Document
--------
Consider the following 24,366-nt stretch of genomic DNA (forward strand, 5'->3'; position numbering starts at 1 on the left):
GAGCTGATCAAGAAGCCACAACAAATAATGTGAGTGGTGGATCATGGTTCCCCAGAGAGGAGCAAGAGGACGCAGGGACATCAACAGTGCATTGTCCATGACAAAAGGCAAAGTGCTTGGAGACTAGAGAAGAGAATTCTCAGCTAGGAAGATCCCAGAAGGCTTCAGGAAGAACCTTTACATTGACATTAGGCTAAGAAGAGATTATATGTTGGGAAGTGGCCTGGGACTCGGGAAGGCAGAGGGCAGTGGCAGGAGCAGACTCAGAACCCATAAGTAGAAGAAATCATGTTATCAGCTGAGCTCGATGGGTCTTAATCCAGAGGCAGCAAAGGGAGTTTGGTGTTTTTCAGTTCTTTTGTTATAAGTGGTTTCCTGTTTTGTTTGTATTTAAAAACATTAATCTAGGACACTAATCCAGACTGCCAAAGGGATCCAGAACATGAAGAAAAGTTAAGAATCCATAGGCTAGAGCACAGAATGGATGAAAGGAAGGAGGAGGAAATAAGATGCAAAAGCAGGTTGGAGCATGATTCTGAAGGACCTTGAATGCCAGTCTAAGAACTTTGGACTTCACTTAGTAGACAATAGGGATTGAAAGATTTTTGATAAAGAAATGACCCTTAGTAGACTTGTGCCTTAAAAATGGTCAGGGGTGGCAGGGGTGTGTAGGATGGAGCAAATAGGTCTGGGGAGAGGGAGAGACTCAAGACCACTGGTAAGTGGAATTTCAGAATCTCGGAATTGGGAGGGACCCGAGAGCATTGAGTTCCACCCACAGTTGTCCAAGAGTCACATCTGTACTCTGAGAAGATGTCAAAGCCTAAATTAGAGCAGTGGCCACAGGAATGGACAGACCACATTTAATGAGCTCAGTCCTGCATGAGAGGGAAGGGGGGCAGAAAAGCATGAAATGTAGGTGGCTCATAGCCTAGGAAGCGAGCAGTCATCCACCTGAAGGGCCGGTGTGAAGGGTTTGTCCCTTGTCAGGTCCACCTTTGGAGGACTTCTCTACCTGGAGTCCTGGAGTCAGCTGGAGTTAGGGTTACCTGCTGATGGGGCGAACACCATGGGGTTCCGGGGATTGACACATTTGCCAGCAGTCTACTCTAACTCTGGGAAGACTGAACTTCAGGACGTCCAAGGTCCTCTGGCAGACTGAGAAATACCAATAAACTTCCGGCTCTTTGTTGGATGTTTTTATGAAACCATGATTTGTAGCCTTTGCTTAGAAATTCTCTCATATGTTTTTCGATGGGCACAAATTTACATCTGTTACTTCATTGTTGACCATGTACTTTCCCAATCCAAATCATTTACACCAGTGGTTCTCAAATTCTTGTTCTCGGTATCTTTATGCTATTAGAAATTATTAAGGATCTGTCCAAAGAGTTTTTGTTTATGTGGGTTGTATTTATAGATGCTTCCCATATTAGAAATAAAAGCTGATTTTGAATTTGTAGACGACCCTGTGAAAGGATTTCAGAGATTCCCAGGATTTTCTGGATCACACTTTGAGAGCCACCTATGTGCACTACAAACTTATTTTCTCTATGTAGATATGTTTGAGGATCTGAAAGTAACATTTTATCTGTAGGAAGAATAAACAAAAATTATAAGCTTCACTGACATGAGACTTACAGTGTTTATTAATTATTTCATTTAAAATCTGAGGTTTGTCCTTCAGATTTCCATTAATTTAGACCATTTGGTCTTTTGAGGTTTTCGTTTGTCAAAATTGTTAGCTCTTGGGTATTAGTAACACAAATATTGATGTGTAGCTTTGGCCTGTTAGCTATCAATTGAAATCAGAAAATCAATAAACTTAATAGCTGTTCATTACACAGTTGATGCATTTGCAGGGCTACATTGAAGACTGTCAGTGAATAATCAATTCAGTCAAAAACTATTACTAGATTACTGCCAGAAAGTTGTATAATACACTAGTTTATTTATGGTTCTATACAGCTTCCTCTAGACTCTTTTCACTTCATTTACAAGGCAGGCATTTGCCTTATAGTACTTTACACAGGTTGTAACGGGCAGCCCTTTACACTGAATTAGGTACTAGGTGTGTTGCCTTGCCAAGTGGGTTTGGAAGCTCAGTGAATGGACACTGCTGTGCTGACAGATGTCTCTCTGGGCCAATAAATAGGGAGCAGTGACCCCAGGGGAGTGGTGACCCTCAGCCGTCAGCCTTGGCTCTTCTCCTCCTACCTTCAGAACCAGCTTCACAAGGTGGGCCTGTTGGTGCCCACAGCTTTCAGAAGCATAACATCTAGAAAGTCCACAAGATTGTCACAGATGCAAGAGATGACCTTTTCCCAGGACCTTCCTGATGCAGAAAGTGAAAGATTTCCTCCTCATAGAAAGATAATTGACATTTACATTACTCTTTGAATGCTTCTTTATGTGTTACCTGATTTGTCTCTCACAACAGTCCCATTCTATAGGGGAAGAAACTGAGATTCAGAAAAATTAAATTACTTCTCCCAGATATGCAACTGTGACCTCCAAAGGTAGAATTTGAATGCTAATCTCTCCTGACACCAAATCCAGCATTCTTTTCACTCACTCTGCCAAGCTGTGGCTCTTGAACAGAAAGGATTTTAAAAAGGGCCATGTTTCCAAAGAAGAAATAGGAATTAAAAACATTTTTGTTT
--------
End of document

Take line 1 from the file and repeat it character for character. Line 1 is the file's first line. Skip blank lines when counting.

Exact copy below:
Consider the following 24,366-nt stretch of genomic DNA (forward strand, 5'->3'; position numbering starts at 1 on the left):